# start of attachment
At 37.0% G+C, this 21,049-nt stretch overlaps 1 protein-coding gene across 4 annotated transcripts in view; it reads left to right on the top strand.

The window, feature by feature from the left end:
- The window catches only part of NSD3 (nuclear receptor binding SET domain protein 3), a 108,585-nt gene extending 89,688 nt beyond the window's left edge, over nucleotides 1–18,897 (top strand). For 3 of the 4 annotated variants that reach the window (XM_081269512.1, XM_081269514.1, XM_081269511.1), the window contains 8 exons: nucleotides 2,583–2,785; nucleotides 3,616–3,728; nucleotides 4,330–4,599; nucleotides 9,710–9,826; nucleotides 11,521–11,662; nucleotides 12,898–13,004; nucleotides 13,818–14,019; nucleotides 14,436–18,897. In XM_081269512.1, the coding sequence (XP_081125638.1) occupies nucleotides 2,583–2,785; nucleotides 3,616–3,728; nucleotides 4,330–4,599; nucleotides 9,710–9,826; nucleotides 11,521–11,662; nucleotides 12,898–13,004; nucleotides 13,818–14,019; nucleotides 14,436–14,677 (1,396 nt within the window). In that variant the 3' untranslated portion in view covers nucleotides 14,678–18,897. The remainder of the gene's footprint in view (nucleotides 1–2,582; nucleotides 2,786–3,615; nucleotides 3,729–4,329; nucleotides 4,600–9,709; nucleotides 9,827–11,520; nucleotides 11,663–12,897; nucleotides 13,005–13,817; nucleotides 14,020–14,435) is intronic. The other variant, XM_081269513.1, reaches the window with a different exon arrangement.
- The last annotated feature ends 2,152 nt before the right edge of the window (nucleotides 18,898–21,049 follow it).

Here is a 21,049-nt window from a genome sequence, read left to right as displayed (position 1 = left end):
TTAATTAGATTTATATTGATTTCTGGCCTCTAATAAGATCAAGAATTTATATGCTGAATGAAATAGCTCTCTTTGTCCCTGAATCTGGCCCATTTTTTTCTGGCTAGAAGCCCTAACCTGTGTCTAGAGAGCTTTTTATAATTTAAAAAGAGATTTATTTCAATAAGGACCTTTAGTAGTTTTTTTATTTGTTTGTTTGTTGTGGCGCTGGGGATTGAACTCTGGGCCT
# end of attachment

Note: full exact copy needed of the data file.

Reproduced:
At 37.0% G+C, this 21,049-nt stretch overlaps 1 protein-coding gene across 4 annotated transcripts in view; it reads left to right on the top strand.

The window, feature by feature from the left end:
- The window catches only part of NSD3 (nuclear receptor binding SET domain protein 3), a 108,585-nt gene extending 89,688 nt beyond the window's left edge, over nucleotides 1–18,897 (top strand). For 3 of the 4 annotated variants that reach the window (XM_081269512.1, XM_081269514.1, XM_081269511.1), the window contains 8 exons: nucleotides 2,583–2,785; nucleotides 3,616–3,728; nucleotides 4,330–4,599; nucleotides 9,710–9,826; nucleotides 11,521–11,662; nucleotides 12,898–13,004; nucleotides 13,818–14,019; nucleotides 14,436–18,897. In XM_081269512.1, the coding sequence (XP_081125638.1) occupies nucleotides 2,583–2,785; nucleotides 3,616–3,728; nucleotides 4,330–4,599; nucleotides 9,710–9,826; nucleotides 11,521–11,662; nucleotides 12,898–13,004; nucleotides 13,818–14,019; nucleotides 14,436–14,677 (1,396 nt within the window). In that variant the 3' untranslated portion in view covers nucleotides 14,678–18,897. The remainder of the gene's footprint in view (nucleotides 1–2,582; nucleotides 2,786–3,615; nucleotides 3,729–4,329; nucleotides 4,600–9,709; nucleotides 9,827–11,520; nucleotides 11,663–12,897; nucleotides 13,005–13,817; nucleotides 14,020–14,435) is intronic. The other variant, XM_081269513.1, reaches the window with a different exon arrangement.
- The last annotated feature ends 2,152 nt before the right edge of the window (nucleotides 18,898–21,049 follow it).

Here is a 21,049-nt window from a genome sequence, read left to right as displayed (position 1 = left end):
TTAATTAGATTTATATTGATTTCTGGCCTCTAATAAGATCAAGAATTTATATGCTGAATGAAATAGCTCTCTTTGTCCCTGAATCTGGCCCATTTTTTTCTGGCTAGAAGCCCTAACCTGTGTCTAGAGAGCTTTTTATAATTTAAAAAGAGATTTATTTCAATAAGGACCTTTAGTAGTTTTTTTATTTGTTTGTTTGTTGTGGCGCTGGGGATTGAACTCTGGGCCT